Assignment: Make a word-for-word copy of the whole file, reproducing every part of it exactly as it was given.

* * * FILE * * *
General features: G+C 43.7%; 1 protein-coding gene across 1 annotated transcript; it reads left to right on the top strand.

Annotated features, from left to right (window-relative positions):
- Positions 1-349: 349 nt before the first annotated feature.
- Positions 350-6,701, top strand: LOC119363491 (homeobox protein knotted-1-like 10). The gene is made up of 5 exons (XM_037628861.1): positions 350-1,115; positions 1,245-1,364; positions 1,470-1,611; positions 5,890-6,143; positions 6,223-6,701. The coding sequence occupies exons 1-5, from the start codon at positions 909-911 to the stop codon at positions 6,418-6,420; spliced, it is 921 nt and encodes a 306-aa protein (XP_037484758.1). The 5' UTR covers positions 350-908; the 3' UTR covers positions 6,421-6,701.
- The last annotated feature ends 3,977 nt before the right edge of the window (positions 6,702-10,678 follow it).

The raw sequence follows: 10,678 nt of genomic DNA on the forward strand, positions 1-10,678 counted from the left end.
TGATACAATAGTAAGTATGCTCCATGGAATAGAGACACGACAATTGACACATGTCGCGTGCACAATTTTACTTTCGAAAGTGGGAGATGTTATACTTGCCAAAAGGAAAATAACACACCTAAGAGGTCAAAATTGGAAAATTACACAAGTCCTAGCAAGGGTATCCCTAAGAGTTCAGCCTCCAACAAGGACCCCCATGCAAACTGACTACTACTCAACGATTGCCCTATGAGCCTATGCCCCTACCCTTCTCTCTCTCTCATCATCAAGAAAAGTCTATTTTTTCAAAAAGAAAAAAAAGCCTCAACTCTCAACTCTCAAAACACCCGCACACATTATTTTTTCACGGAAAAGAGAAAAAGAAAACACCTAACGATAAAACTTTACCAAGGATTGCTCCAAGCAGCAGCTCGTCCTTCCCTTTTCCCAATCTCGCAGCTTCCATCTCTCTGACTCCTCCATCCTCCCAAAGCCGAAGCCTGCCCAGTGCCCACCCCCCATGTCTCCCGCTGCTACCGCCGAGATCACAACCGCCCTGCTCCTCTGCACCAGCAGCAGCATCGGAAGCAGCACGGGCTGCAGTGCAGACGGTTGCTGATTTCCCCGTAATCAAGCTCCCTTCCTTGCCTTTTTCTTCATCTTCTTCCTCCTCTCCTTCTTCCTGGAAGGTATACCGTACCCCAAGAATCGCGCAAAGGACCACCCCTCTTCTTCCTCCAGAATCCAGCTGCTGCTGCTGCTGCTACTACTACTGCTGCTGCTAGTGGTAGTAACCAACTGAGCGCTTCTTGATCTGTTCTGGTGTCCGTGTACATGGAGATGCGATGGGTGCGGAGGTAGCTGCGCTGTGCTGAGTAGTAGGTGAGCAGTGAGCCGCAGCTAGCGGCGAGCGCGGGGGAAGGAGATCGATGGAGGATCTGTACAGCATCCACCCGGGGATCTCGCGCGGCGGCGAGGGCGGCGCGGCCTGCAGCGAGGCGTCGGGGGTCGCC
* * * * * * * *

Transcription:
General features: G+C 43.7%; 1 protein-coding gene across 1 annotated transcript; it reads left to right on the top strand.

Annotated features, from left to right (window-relative positions):
- Positions 1-349: 349 nt before the first annotated feature.
- Positions 350-6,701, top strand: LOC119363491 (homeobox protein knotted-1-like 10). The gene is made up of 5 exons (XM_037628861.1): positions 350-1,115; positions 1,245-1,364; positions 1,470-1,611; positions 5,890-6,143; positions 6,223-6,701. The coding sequence occupies exons 1-5, from the start codon at positions 909-911 to the stop codon at positions 6,418-6,420; spliced, it is 921 nt and encodes a 306-aa protein (XP_037484758.1). The 5' UTR covers positions 350-908; the 3' UTR covers positions 6,421-6,701.
- The last annotated feature ends 3,977 nt before the right edge of the window (positions 6,702-10,678 follow it).

The raw sequence follows: 10,678 nt of genomic DNA on the forward strand, positions 1-10,678 counted from the left end.
TGATACAATAGTAAGTATGCTCCATGGAATAGAGACACGACAATTGACACATGTCGCGTGCACAATTTTACTTTCGAAAGTGGGAGATGTTATACTTGCCAAAAGGAAAATAACACACCTAAGAGGTCAAAATTGGAAAATTACACAAGTCCTAGCAAGGGTATCCCTAAGAGTTCAGCCTCCAACAAGGACCCCCATGCAAACTGACTACTACTCAACGATTGCCCTATGAGCCTATGCCCCTACCCTTCTCTCTCTCTCATCATCAAGAAAAGTCTATTTTTTCAAAAAGAAAAAAAAGCCTCAACTCTCAACTCTCAAAACACCCGCACACATTATTTTTTCACGGAAAAGAGAAAAAGAAAACACCTAACGATAAAACTTTACCAAGGATTGCTCCAAGCAGCAGCTCGTCCTTCCCTTTTCCCAATCTCGCAGCTTCCATCTCTCTGACTCCTCCATCCTCCCAAAGCCGAAGCCTGCCCAGTGCCCACCCCCCATGTCTCCCGCTGCTACCGCCGAGATCACAACCGCCCTGCTCCTCTGCACCAGCAGCAGCATCGGAAGCAGCACGGGCTGCAGTGCAGACGGTTGCTGATTTCCCCGTAATCAAGCTCCCTTCCTTGCCTTTTTCTTCATCTTCTTCCTCCTCTCCTTCTTCCTGGAAGGTATACCGTACCCCAAGAATCGCGCAAAGGACCACCCCTCTTCTTCCTCCAGAATCCAGCTGCTGCTGCTGCTGCTACTACTACTGCTGCTGCTAGTGGTAGTAACCAACTGAGCGCTTCTTGATCTGTTCTGGTGTCCGTGTACATGGAGATGCGATGGGTGCGGAGGTAGCTGCGCTGTGCTGAGTAGTAGGTGAGCAGTGAGCCGCAGCTAGCGGCGAGCGCGGGGGAAGGAGATCGATGGAGGATCTGTACAGCATCCACCCGGGGATCTCGCGCGGCGGCGAGGGCGGCGCGGCCTGCAGCGAGGCGTCGGGGGTCGCC